So let's say you have a score of 54, and a number of people (in other industries) do something spectacular that raises their scores. Then your score will drop. Even if you are doing the same thing. Even are just as influential as before. Your score will drop because other people (not related to you) have become more influential in their area of expertise.

Your Klout score is misleading. It is not reflecting what you do as an individual.

Look at the graph below, the fluctuations that you see does not necessarily have anything to do with you. A drop or increase in Klout can merely be that other people are doing something, causing the entire Klout score to adjust.

The problem with Klout is that:

  • The Klout Score itself doesn't reflect what you do as an individual.
  • The Amplification Score only looks at volume of activity within the network. And not real ROI (as in how many people buy my products because of what I did.)
  • The Network Impact Score favors high-rankers, even when low-rankers produce a better effect combined.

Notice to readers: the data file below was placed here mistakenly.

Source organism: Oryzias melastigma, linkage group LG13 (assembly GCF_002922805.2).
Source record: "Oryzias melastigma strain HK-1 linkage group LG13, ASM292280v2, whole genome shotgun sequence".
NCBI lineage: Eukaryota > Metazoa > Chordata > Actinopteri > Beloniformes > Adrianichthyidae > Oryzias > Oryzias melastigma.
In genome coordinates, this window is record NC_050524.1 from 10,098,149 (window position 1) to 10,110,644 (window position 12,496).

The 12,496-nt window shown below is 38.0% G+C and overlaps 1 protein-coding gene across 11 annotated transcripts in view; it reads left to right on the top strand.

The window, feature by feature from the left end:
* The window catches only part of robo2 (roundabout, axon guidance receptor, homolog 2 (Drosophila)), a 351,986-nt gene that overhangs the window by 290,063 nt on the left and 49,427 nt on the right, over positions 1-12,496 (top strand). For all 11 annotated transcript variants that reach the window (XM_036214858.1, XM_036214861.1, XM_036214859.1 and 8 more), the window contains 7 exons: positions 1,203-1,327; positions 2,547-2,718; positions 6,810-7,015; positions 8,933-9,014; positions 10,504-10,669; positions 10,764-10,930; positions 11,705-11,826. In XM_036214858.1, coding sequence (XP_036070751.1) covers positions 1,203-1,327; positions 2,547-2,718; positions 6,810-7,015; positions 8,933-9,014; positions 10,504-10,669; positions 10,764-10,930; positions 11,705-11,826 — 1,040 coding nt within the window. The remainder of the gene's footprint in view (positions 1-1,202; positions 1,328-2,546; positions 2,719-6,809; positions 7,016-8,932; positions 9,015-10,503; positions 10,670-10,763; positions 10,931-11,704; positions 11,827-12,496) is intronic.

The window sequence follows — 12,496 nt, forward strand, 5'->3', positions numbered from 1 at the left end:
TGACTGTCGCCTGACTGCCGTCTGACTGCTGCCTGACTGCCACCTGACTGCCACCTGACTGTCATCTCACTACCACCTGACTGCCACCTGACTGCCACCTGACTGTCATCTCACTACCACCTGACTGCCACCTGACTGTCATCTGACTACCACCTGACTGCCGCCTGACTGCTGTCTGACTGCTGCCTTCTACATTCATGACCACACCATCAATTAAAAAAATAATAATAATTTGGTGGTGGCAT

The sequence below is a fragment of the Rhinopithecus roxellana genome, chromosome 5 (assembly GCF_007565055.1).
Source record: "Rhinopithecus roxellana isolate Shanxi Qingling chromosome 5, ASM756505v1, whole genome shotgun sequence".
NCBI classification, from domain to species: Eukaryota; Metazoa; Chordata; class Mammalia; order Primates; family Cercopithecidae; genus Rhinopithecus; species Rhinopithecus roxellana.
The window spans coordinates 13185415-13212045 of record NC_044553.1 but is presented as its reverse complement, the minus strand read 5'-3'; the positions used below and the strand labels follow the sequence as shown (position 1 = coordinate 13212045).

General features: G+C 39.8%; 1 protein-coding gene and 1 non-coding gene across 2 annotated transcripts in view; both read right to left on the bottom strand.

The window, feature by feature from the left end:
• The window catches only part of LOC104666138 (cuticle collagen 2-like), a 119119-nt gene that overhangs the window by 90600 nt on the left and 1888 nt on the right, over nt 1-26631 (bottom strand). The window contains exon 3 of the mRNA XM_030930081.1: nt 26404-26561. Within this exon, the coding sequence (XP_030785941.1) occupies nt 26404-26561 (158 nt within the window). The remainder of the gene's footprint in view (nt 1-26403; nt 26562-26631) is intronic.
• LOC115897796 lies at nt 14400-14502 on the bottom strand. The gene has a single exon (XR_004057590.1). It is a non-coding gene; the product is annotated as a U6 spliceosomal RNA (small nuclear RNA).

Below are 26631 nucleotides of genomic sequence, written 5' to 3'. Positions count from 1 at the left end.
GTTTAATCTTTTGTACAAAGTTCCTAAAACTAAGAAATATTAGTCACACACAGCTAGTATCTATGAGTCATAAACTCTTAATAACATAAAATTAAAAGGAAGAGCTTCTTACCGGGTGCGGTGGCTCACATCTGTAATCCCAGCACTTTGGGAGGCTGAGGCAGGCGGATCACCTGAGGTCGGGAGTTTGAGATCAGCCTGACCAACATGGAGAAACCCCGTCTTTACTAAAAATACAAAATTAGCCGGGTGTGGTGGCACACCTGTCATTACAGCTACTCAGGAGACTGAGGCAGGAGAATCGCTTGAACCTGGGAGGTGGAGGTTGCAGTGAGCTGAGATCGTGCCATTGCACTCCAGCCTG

Which leaves us with the only useful metric in Klout, which is True Reach.

You might be thinking "Maybe Klout isn't such a good idea, maybe I should use other services instead--like Peerindex?"

But no. Peerindex has exactly the same problems in just a slightly different way. They too devaluate passive listeners. They too base their score what other people do unrelated to you. And they too make strange assumptions on what's important or not.

I know several people who are more successful than I, who have a lower score on both Klout and Peerindex.

The problem is that they are not measuring the right things. They are trying to value a person based on how many people he talks with while walking down the street. You might think a person who communicates a lot is popular (and he might be), but unless you can tie that to an actual outcome, it is just "fake popularity."

My advice is to stop worrying about it and instead go out and buy Olivier Blanchard's excellent book "Social ROI."

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Thomas Baekdal

Thomas Baekdal

Founder of Baekdal, author, writer, strategic consultant, and new media advocate.